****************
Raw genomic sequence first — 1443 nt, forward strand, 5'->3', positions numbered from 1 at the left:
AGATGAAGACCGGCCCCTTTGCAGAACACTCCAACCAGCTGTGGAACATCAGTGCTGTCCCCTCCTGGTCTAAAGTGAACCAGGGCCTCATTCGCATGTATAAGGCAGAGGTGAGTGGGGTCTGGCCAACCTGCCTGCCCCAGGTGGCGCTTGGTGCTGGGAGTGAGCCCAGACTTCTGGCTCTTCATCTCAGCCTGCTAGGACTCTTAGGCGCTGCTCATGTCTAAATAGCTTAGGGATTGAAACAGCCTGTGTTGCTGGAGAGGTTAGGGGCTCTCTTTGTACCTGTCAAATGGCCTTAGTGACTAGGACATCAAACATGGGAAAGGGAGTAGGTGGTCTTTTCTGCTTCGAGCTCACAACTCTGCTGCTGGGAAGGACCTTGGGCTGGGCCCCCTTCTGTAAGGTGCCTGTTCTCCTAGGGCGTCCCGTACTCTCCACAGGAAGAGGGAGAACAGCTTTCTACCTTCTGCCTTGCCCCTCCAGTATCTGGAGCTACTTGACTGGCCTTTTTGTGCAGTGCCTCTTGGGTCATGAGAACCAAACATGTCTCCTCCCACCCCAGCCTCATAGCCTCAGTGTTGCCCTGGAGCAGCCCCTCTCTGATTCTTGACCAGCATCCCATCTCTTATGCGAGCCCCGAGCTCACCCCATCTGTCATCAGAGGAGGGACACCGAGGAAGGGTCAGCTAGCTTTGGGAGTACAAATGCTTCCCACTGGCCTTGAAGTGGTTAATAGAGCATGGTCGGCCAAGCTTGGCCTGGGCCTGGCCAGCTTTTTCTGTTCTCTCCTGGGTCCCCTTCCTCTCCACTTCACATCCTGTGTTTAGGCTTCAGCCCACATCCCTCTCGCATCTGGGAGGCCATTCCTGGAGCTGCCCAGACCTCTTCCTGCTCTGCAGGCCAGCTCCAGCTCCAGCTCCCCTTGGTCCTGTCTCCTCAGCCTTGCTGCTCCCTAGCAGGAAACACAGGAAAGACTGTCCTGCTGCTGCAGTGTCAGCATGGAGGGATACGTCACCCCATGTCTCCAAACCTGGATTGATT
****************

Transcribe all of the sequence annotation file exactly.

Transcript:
Raw genomic sequence first — 1443 nt, forward strand, 5'->3', positions numbered from 1 at the left:
AGATGAAGACCGGCCCCTTTGCAGAACACTCCAACCAGCTGTGGAACATCAGTGCTGTCCCCTCCTGGTCTAAAGTGAACCAGGGCCTCATTCGCATGTATAAGGCAGAGGTGAGTGGGGTCTGGCCAACCTGCCTGCCCCAGGTGGCGCTTGGTGCTGGGAGTGAGCCCAGACTTCTGGCTCTTCATCTCAGCCTGCTAGGACTCTTAGGCGCTGCTCATGTCTAAATAGCTTAGGGATTGAAACAGCCTGTGTTGCTGGAGAGGTTAGGGGCTCTCTTTGTACCTGTCAAATGGCCTTAGTGACTAGGACATCAAACATGGGAAAGGGAGTAGGTGGTCTTTTCTGCTTCGAGCTCACAACTCTGCTGCTGGGAAGGACCTTGGGCTGGGCCCCCTTCTGTAAGGTGCCTGTTCTCCTAGGGCGTCCCGTACTCTCCACAGGAAGAGGGAGAACAGCTTTCTACCTTCTGCCTTGCCCCTCCAGTATCTGGAGCTACTTGACTGGCCTTTTTGTGCAGTGCCTCTTGGGTCATGAGAACCAAACATGTCTCCTCCCACCCCAGCCTCATAGCCTCAGTGTTGCCCTGGAGCAGCCCCTCTCTGATTCTTGACCAGCATCCCATCTCTTATGCGAGCCCCGAGCTCACCCCATCTGTCATCAGAGGAGGGACACCGAGGAAGGGTCAGCTAGCTTTGGGAGTACAAATGCTTCCCACTGGCCTTGAAGTGGTTAATAGAGCATGGTCGGCCAAGCTTGGCCTGGGCCTGGCCAGCTTTTTCTGTTCTCTCCTGGGTCCCCTTCCTCTCCACTTCACATCCTGTGTTTAGGCTTCAGCCCACATCCCTCTCGCATCTGGGAGGCCATTCCTGGAGCTGCCCAGACCTCTTCCTGCTCTGCAGGCCAGCTCCAGCTCCAGCTCCCCTTGGTCCTGTCTCCTCAGCCTTGCTGCTCCCTAGCAGGAAACACAGGAAAGACTGTCCTGCTGCTGCAGTGTCAGCATGGAGGGATACGTCACCCCATGTCTCCAAACCTGGATTGATT